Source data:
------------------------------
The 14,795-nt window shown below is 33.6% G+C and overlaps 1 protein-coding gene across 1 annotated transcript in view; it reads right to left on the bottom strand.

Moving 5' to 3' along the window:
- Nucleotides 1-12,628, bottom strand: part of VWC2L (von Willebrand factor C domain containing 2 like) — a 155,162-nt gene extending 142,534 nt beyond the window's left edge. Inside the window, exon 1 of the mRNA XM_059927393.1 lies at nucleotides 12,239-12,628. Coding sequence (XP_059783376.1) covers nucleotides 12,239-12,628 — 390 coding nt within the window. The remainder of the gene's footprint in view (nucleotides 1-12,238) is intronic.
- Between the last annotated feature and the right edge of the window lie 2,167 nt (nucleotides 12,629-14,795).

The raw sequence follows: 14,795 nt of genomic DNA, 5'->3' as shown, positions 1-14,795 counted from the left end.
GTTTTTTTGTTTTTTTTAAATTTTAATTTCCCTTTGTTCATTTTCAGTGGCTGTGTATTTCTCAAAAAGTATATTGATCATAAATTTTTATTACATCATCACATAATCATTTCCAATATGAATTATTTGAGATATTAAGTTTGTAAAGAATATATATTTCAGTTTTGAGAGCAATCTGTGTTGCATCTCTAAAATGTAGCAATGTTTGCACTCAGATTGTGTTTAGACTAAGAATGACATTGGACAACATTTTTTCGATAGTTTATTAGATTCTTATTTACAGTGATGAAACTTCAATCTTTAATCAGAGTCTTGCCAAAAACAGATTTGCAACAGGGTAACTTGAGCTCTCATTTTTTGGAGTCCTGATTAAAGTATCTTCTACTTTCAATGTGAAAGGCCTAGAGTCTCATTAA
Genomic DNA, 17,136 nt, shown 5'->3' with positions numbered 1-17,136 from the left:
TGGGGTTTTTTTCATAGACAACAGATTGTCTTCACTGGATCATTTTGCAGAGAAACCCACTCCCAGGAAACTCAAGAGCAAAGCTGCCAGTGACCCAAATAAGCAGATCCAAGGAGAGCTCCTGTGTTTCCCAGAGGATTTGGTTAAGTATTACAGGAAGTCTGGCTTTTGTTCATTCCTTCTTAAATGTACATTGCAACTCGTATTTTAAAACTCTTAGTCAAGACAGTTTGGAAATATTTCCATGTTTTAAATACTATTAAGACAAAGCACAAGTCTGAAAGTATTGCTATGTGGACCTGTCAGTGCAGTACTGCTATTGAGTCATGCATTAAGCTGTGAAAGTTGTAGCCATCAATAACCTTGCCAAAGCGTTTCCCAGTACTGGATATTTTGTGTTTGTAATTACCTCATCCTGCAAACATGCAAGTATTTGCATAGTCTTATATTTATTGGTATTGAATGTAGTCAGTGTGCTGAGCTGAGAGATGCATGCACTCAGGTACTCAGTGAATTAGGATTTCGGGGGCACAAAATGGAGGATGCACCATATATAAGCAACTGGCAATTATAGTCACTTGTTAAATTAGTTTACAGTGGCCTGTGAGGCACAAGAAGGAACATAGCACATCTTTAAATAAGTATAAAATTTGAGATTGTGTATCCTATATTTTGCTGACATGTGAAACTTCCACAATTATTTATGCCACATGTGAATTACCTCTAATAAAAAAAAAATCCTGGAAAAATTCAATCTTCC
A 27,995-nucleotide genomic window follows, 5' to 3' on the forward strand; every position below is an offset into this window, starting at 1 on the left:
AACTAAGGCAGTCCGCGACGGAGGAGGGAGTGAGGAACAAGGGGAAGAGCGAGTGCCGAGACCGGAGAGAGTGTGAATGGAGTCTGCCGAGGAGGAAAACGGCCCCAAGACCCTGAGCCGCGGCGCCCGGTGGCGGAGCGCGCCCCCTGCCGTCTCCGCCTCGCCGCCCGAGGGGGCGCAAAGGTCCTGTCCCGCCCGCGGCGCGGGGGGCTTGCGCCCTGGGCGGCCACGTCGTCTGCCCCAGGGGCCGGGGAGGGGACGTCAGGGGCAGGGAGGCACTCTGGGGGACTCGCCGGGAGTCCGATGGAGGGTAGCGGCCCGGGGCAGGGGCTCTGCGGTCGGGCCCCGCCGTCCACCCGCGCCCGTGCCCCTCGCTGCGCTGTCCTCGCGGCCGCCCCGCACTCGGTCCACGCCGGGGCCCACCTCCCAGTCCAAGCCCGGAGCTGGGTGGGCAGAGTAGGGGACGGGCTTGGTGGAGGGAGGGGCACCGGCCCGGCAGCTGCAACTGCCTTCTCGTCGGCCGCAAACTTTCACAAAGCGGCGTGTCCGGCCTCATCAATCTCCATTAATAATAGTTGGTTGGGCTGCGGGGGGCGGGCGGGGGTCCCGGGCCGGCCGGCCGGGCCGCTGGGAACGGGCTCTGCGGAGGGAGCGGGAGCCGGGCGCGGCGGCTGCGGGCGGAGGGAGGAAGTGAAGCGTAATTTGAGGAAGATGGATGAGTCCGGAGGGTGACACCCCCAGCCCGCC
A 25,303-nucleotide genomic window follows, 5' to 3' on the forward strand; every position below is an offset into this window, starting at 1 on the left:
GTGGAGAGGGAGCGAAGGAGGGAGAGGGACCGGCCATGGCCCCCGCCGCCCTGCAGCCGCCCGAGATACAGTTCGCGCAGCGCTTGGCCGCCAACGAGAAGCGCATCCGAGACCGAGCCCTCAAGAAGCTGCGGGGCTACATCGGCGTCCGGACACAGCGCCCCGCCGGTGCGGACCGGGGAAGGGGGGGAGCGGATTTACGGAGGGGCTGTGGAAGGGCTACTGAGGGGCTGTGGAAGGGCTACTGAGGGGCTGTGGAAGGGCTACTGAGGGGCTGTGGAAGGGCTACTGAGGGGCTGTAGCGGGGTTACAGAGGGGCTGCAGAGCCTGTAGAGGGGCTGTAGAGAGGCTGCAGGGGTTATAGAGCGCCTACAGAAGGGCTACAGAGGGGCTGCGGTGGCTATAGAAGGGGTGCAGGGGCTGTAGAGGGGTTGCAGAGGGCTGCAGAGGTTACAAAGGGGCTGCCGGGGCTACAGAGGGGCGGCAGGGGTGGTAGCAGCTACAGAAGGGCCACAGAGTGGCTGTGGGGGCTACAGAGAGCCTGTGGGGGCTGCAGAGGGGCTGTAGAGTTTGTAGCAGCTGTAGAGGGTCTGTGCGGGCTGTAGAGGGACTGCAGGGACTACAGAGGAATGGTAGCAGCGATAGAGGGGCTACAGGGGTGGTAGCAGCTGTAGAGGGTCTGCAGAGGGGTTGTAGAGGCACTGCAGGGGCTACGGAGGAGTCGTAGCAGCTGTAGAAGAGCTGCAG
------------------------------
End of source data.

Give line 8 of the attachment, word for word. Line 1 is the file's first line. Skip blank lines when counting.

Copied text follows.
TGGGGTTTTTTTCATAGACAACAGATTGTCTTCACTGGATCATTTTGCAGAGAAACCCACTCCCAGGAAACTCAAGAGCAAAGCTGCCAGTGACCCAAATAAGCAGATCCAAGGAGAGCTCCTGTGTTTCCCAGAGGATTTGGTTAAGTATTACAGGAAGTCTGGCTTTTGTTCATTCCTTCTTAAATGTACATTGCAACTCGTATTTTAAAACTCTTAGTCAAGACAGTTTGGAAATATTTCCATGTTTTAAATACTATTAAGACAAAGCACAAGTCTGAAAGTATTGCTATGTGGACCTGTCAGTGCAGTACTGCTATTGAGTCATGCATTAAGCTGTGAAAGTTGTAGCCATCAATAACCTTGCCAAAGCGTTTCCCAGTACTGGATATTTTGTGTTTGTAATTACCTCATCCTGCAAACATGCAAGTATTTGCATAGTCTTATATTTATTGGTATTGAATGTAGTCAGTGTGCTGAGCTGAGAGATGCATGCACTCAGGTACTCAGTGAATTAGGATTTCGGGGGCACAAAATGGAGGATGCACCATATATAAGCAACTGGCAATTATAGTCACTTGTTAAATTAGTTTACAGTGGCCTGTGAGGCACAAGAAGGAACATAGCACATCTTTAAATAAGTATAAAATTTGAGATTGTGTATCCTATATTTTGCTGACATGTGAAACTTCCACAATTATTTATGCCACATGTGAATTACCTCTAATAAAAAAAAAATCCTGGAAAAATTCAATCTTCC